The problem is as follows:

Draw cards at random with replacement from a standard deck of cards. Given that face cards are Jack, Queen and King, what is the probability that the 3rd face card is drawn on the 8th draw?

The correct answer given is ${7 \choose 2}(\frac{3}{13} )^3(\frac{10}{13})^5 $ But I don't understand why taking the probability of getting 3 successes out of 8 which is ${8 \choose 3}(\frac{3}{13} )^3(\frac{10}{13})^5$ And subtracting the probability of having 3 successes in seven ${7 \choose 3}(\frac{3}{13} )^3(\frac{10}{13})^4$ Yielding ${8 \choose 3}(\frac{3}{13} )^3(\frac{10}{13})^5-{7 \choose 3}(\frac{3}{13} )^3(\frac{10}{13})^4$ is incorrect. It makes sense to me intuitively. Can someone help me understand this please?

  • $\begingroup$ For the term you are subtracting, you are missing a factor of $\frac {10}{13}$. That's because you need to require that the eighth choice be a non-face card. $\endgroup$ – lulu Jun 13 '17 at 15:40
  • $\begingroup$ It is worth mentioning that $\binom{8}{3}(3/13)^3(10/13)^5-\binom{7}{3}(3/13)^3(10/13)^\color{red}{5}$ is the same answer as the book gives written in a different form. As such, we can try to use this to our advantage in trying to explain what went wrong. Having three successes in seven might still have been four successes in eight or three successes in eight, but we only wanted to consider those that were three successes in eight when we were subtracting. $\endgroup$ – JMoravitz Jun 13 '17 at 15:40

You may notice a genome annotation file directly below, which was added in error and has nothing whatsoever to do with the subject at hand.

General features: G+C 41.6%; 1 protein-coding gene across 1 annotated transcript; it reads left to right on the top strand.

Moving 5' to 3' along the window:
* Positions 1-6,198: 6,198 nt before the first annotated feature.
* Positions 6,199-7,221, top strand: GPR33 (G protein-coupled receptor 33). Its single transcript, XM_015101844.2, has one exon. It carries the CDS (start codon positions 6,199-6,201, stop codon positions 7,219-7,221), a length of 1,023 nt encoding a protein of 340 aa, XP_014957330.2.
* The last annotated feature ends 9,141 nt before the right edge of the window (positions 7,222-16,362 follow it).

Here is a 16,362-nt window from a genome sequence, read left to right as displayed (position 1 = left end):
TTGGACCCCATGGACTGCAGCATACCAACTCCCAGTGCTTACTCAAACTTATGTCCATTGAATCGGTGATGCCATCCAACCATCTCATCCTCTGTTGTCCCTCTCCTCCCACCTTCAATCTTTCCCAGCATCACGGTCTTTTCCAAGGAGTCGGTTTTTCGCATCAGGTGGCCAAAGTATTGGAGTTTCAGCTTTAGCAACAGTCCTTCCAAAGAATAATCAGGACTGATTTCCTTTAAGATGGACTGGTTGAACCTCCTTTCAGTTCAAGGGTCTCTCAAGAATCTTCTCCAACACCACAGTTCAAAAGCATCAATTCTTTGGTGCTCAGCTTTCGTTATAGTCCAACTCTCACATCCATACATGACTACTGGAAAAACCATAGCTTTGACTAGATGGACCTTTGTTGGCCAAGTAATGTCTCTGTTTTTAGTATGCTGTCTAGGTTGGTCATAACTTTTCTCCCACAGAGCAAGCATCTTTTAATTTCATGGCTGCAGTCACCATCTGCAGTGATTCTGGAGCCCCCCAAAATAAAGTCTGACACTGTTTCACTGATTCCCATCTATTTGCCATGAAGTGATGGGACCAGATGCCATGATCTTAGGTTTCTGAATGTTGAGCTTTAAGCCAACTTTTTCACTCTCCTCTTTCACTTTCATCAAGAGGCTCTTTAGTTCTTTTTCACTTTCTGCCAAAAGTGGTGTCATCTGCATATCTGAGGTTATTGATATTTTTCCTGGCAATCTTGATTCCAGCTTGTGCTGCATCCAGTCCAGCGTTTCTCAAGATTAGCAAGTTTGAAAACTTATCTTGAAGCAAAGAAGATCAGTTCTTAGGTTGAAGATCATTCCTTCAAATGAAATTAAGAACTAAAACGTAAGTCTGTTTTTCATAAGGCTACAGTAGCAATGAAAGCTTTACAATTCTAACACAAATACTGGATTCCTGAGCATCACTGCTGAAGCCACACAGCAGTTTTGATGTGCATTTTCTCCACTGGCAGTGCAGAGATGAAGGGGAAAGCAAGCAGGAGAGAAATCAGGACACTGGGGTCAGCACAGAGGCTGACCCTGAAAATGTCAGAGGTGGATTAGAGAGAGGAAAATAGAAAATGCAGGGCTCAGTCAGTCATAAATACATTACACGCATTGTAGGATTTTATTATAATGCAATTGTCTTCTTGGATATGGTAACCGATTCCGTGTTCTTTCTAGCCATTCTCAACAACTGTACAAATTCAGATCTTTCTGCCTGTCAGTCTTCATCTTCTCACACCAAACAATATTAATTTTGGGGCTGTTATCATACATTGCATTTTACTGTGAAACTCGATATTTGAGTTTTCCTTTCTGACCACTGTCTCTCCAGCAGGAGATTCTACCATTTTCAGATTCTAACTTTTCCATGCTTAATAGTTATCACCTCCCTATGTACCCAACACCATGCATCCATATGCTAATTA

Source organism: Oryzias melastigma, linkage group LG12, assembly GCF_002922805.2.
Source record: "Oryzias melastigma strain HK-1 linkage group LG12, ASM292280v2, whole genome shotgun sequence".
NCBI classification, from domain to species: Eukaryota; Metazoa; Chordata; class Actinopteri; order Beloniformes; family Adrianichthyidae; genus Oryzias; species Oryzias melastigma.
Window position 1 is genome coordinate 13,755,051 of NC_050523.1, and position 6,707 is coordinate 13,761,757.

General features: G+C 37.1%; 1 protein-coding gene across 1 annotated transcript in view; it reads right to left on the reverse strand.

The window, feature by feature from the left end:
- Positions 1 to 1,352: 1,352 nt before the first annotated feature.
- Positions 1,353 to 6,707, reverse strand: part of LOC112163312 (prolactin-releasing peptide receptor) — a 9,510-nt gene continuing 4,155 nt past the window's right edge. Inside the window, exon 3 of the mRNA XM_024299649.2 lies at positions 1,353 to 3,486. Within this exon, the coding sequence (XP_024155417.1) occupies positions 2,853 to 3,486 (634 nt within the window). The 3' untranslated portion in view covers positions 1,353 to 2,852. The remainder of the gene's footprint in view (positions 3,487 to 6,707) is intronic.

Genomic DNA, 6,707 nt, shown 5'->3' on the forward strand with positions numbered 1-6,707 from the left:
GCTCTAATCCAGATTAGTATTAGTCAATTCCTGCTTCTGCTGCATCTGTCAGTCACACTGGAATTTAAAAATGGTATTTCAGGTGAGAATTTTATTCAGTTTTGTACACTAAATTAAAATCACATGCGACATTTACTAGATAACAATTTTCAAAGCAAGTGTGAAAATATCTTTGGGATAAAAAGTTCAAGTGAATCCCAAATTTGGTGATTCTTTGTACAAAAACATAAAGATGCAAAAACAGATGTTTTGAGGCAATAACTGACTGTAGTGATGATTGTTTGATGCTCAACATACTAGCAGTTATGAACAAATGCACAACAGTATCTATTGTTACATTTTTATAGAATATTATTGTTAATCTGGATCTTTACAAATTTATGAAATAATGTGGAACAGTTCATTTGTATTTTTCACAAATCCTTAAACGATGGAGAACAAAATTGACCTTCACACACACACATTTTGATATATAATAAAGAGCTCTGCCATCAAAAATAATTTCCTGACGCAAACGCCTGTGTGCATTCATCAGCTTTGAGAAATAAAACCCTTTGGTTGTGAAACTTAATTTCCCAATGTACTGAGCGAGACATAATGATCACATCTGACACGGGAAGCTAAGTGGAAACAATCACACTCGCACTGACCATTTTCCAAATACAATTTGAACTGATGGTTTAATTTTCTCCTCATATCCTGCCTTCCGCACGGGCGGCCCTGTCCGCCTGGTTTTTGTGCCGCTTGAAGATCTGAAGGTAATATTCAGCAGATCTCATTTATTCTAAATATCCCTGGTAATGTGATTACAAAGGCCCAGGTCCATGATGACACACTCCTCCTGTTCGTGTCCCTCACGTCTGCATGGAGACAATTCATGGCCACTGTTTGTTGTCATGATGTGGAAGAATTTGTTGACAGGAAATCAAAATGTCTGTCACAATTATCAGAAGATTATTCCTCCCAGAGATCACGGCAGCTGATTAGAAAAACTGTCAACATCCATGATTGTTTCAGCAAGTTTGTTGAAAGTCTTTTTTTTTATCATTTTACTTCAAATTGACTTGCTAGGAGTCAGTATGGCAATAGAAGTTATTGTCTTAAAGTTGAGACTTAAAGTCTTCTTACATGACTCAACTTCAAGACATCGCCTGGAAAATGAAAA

• $\begingroup$ @lulu why is it necessary to factor in the 8th draw if for that part I'm only looking at the chance of having all 3 in the first 7? Isn't the probability of drawing 3 face cards in the first 7 correctly listed above, with $7\choose3(\frac{3}{13})^3(\frac{10}{13})^4$ ? $\endgroup$ – Amelius Jun 13 '17 at 15:44
  • $\begingroup$ I wrote out some more details in my posted solution. Your idea is good: first look at the probability of getting exactly three faces in the first eight, then subtract those cases in which the eighth card is a non-face. $\endgroup$ – lulu Jun 13 '17 at 15:45
  • $\begingroup$ You just using the binomial distribution to compute the probability of 2 successes in 7 draws and then multiplying it by $\frac{3}{10}$ which is the probability of getting a face card on the 8th draw. $\endgroup$ – Wintermute Jun 13 '17 at 15:46

The error in your computation is in the term you are subtracting.

The first term in your difference correctly computes the probability that you will get exactly three face cards in the first eight draws. Now, you want to subtract those cases in which the eighth draw is a non-face card. Thus you need exactly three face cards out of the first seven, and you need the eight draw to be a non-face card. Thus, your expression needs an extra factor of $\frac {10}{13}$.

  • $\begingroup$ So it's basically like I'm multiplying the chance of having 3 in the first 7 by the probability of not having another face card on the 8th draw? So we're stepping outside normal Bernoulli trials and adding an extra term? $\endgroup$ – Amelius Jun 13 '17 at 15:48
  • 1
    $\begingroup$ I am not sure what you mean by "stepping outside" here. Like I said, your method is good: list the eight card draws with exactly three faces and then subtract those in which the eight card isn't a face. Excellent method. Works like a charm. $\endgroup$ – lulu Jun 13 '17 at 15:50

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